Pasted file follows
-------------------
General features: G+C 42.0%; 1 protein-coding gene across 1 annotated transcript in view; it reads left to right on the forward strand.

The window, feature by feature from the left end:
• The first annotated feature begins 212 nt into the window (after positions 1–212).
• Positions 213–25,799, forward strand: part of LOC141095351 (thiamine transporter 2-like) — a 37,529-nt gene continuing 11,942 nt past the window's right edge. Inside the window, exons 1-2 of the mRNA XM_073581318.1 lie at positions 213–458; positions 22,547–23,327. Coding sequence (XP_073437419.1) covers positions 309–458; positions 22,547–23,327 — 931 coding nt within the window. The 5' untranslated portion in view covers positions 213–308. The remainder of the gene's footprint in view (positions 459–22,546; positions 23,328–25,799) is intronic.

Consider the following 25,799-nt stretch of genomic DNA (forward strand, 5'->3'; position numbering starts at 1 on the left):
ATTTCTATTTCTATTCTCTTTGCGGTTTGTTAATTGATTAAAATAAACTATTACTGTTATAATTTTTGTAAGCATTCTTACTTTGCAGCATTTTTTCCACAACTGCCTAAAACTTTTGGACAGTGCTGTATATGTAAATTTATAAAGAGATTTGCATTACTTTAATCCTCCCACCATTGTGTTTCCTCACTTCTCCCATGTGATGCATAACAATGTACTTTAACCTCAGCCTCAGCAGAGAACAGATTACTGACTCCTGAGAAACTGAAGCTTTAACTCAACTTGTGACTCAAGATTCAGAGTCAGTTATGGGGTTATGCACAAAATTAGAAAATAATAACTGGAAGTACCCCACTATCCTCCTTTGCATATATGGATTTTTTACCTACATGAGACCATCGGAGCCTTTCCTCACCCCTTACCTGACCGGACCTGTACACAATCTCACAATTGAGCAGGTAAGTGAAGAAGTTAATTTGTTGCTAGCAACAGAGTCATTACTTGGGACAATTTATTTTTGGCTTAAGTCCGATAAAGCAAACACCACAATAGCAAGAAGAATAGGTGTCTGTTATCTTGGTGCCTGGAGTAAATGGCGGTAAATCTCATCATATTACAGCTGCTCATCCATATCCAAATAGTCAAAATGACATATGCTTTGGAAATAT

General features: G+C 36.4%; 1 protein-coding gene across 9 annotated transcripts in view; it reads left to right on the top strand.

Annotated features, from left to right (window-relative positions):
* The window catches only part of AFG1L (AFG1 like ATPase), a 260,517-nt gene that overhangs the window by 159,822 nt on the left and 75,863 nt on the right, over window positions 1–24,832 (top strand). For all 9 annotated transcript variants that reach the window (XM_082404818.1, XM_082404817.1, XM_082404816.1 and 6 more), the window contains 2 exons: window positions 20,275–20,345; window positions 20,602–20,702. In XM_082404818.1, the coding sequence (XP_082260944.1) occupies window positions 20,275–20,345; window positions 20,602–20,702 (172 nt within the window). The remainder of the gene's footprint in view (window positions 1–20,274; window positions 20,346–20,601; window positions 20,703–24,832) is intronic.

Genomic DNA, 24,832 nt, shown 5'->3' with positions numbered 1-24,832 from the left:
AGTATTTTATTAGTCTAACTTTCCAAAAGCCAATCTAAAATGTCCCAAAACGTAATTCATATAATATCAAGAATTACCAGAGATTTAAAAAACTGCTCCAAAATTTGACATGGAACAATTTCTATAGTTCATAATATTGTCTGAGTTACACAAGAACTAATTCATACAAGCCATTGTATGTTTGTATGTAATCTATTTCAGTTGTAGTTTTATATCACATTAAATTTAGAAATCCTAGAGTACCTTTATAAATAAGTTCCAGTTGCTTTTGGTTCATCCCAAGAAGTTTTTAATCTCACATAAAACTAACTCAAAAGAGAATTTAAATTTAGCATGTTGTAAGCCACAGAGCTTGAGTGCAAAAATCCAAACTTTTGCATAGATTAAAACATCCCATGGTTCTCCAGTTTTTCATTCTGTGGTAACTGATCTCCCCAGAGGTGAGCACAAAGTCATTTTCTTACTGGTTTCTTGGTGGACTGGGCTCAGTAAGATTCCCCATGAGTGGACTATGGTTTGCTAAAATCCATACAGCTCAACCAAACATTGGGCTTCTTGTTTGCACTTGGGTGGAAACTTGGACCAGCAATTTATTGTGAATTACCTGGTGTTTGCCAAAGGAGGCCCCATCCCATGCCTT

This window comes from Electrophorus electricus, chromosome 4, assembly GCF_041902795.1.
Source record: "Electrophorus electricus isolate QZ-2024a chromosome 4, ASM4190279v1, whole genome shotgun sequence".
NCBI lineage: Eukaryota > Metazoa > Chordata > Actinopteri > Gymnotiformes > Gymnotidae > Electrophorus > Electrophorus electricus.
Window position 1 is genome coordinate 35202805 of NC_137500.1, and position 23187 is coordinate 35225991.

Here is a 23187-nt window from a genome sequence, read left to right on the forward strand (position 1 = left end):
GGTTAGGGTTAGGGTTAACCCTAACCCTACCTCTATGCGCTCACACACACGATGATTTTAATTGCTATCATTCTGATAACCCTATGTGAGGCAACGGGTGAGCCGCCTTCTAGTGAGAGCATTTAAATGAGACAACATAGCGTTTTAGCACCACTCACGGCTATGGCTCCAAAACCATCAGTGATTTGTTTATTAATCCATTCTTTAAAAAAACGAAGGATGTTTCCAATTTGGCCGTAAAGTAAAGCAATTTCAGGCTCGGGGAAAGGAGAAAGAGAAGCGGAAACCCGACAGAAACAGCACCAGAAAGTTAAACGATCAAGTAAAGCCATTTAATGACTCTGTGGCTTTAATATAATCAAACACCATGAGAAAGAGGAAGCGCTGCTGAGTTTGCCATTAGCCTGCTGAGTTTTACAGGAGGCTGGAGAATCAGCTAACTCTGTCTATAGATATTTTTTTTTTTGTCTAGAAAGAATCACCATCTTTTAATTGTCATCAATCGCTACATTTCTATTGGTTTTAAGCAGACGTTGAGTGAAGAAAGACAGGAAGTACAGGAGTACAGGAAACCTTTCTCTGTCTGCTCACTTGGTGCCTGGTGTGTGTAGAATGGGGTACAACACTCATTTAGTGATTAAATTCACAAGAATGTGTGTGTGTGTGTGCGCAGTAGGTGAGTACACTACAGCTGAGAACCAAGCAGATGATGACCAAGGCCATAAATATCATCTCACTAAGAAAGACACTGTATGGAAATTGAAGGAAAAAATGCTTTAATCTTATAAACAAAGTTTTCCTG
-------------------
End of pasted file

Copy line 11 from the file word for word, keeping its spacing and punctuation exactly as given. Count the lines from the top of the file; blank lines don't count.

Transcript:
AGTATTTTATTAGTCTAACTTTCCAAAAGCCAATCTAAAATGTCCCAAAACGTAATTCATATAATATCAAGAATTACCAGAGATTTAAAAAACTGCTCCAAAATTTGACATGGAACAATTTCTATAGTTCATAATATTGTCTGAGTTACACAAGAACTAATTCATACAAGCCATTGTATGTTTGTATGTAATCTATTTCAGTTGTAGTTTTATATCACATTAAATTTAGAAATCCTAGAGTACCTTTATAAATAAGTTCCAGTTGCTTTTGGTTCATCCCAAGAAGTTTTTAATCTCACATAAAACTAACTCAAAAGAGAATTTAAATTTAGCATGTTGTAAGCCACAGAGCTTGAGTGCAAAAATCCAAACTTTTGCATAGATTAAAACATCCCATGGTTCTCCAGTTTTTCATTCTGTGGTAACTGATCTCCCCAGAGGTGAGCACAAAGTCATTTTCTTACTGGTTTCTTGGTGGACTGGGCTCAGTAAGATTCCCCATGAGTGGACTATGGTTTGCTAAAATCCATACAGCTCAACCAAACATTGGGCTTCTTGTTTGCACTTGGGTGGAAACTTGGACCAGCAATTTATTGTGAATTACCTGGTGTTTGCCAAAGGAGGCCCCATCCCATGCCTT